All Nonfiction Bullying Books Academic Author Interviews Celebrity interviews College Articles College Essays Educator of the Year Heroes Interviews Memoir Personal Experience Sports Travel & CultureAll Opinions Bullying Current Events / Politics Discrimination Drugs / Alcohol / Smoking Entertainment / Celebrities Environment Love / Relationships Movies / Music / TV Pop Culture / Trends School / College Social Issues / Civics Spirituality / Religion Sports / Hobbies
- Summer Guide
- College Guide
- Author Interviews
- Celebrity interviews
- College Articles
- College Essays
- Educator of the Year
- Personal Experience
- Travel & Culture
- Current Events / Politics
- Drugs / Alcohol / Smoking
- Entertainment / Celebrities
- Love / Relationships
- Movies / Music / TV
- Pop Culture / Trends
- School / College
- Social Issues / Civics
- Spirituality / Religion
- Sports / Hobbies
- Community Service
- Letters to the Editor
- Pride & Prejudice
- What Matters
From A Killers Perspective
It has been one year. One year since I came home to find my wife and children lying in pools of blood on our living room floor, dead. One year from this night that I tried desperately to save my family’s life even though I knew there was no life left in them to be saved. One year since I started hunting down the heartless man that killed my wife and kids. My name in James Walker, and I, for the first time in my life, am about to commit a murder.
A cool breeze weaved through the trees above me as I stood at the edge of a forest looking up to an old two story home perched high on a hill a few hundred feet away from me. I could tell that it was once a fine looking house. But now with a lawn over gown with weeds, and paint peeling from its unchecked face, it was the most unsightly house for miles around.
Dim light peered through the windows illuminating the surrounding lawn. I watched from behind a thick layer of underbrush as a dark shadow from inside the house moved toward a window to survey their property. When a nearby clock tower struck twelve, the shadow disappeared back into the light and I knew it was time to make my move.
I started toward the house, keeping a close vigil on the dim windows. I walked along the edge of the forest in an attempt to keep myself hidden. When the strip of forest ended I was forced to crawl through the thick weeds. I could feel the blade of my knife rubbing against my upper thigh, and the inflammation in my side grew in the spot where my gun met my hip. Before I knew it however, I was face to face with the oak front doors of the house.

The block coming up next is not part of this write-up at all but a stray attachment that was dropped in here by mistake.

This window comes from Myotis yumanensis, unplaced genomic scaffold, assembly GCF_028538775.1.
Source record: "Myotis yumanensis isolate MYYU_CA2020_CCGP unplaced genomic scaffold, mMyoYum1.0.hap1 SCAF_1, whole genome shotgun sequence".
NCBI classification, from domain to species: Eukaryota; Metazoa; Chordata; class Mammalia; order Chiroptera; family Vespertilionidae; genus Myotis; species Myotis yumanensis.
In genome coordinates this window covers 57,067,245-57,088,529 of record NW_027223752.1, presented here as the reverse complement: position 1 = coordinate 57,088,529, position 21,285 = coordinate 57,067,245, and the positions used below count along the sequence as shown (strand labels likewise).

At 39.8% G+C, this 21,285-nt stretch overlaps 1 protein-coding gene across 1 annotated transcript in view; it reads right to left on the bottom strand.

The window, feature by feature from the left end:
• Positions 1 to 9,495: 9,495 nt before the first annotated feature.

I stood up and put my ear to the door, trying to get an idea of where the killer was. From what I could hear, they were up stairs.
Picking the lock was harder than when I was practicing. It took me three tries which was much longer than it should have taken. My nerves were kicking in.
I try keeping my hand steady as I move it toward the brass door knob. I pushed open the door and enter a small, muggy living room, lit by a single lamp. I know immediately that I am in the right house when I smell the scent of mold and air freshener. The same scent that lingered on my wife’s body when I found her.
I proceed into a dark hallway which leads to a flight of stairs. As I ascend to the second floor I hear movement, and I know I am headed in the right direction. However I can’t tell where the movement is coming from.
Along the hallway, all of the doors are locked. Almost like someone is expecting me.
When I reach the window at the end of the hallway, I realize that something is wrong. The only sound I hear is my own heartbeat, and I have the strangest feeling that I am being watched. It then becomes clear to me. I am no longer the hunter. I’m the hunted.
When I turn around to face the hallway, I have no time to react to the hooded man sprinting toward me. He crashes into me and I feel glass shatter on my back, and I am falling.
When I was a child I fell out of trees on many occasions. I would land on my back and the wind would flee from my lungs. The pain I felt then was nothing compared to the pain I felt now. It was as though my throat had sealed its self on impact and refused to reopen.
As I struggled for breath I could feel blood seeping from wounds in my back where the glass had pierced my skin.
When I gained the energy to do so, I got on to all fours and looked up. I saw the hooded man walking toward me like a spider coming home to its web. He stopped in front of me with a knife clutched in his hand.
Without hesitation I pulled the knife from my belt and jabbed him in the side of the leg with it. As he collapsed, he swung his knife toward me cutting a deep gash in my arm. The man’s screams echoed through the hills around us as I struck his thigh with my knife. He doubled over in pain and I saw my chance.
I tackled him to the ground and pinned him down. I needed to know something before I did anything else.
With the blade of my knife up to his neck, I asked, “Why them?”
The man looked into my face and recognized my children’s eyes in mine. He then smiled, “Because they were home.”
I smiled back, and thrust my knife through his heart.